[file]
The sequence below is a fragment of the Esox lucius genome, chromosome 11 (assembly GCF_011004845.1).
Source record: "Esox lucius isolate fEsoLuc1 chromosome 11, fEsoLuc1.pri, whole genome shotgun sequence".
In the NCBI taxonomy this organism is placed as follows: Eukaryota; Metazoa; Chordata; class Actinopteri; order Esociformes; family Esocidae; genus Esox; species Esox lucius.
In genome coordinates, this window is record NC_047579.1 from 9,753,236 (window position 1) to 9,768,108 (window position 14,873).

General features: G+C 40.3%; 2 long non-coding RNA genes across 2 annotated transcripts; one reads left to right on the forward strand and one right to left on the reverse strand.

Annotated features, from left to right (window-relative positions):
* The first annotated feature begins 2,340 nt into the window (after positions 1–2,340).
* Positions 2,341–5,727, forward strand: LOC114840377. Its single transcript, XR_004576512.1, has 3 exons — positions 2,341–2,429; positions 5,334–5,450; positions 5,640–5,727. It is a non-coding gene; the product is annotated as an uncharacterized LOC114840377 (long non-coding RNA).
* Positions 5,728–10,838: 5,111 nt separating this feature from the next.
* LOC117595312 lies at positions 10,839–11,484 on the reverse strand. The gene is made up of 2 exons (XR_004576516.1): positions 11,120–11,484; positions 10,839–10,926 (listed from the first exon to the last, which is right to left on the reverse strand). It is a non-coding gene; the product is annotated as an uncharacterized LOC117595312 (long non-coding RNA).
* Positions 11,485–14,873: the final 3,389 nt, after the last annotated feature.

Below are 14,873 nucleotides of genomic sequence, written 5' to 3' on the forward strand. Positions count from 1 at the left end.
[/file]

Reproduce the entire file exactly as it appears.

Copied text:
The sequence below is a fragment of the Esox lucius genome, chromosome 11 (assembly GCF_011004845.1).
Source record: "Esox lucius isolate fEsoLuc1 chromosome 11, fEsoLuc1.pri, whole genome shotgun sequence".
In the NCBI taxonomy this organism is placed as follows: Eukaryota; Metazoa; Chordata; class Actinopteri; order Esociformes; family Esocidae; genus Esox; species Esox lucius.
In genome coordinates, this window is record NC_047579.1 from 9,753,236 (window position 1) to 9,768,108 (window position 14,873).

General features: G+C 40.3%; 2 long non-coding RNA genes across 2 annotated transcripts; one reads left to right on the forward strand and one right to left on the reverse strand.

Annotated features, from left to right (window-relative positions):
* The first annotated feature begins 2,340 nt into the window (after positions 1–2,340).
* Positions 2,341–5,727, forward strand: LOC114840377. Its single transcript, XR_004576512.1, has 3 exons — positions 2,341–2,429; positions 5,334–5,450; positions 5,640–5,727. It is a non-coding gene; the product is annotated as an uncharacterized LOC114840377 (long non-coding RNA).
* Positions 5,728–10,838: 5,111 nt separating this feature from the next.
* LOC117595312 lies at positions 10,839–11,484 on the reverse strand. The gene is made up of 2 exons (XR_004576516.1): positions 11,120–11,484; positions 10,839–10,926 (listed from the first exon to the last, which is right to left on the reverse strand). It is a non-coding gene; the product is annotated as an uncharacterized LOC117595312 (long non-coding RNA).
* Positions 11,485–14,873: the final 3,389 nt, after the last annotated feature.

Below are 14,873 nucleotides of genomic sequence, written 5' to 3' on the forward strand. Positions count from 1 at the left end.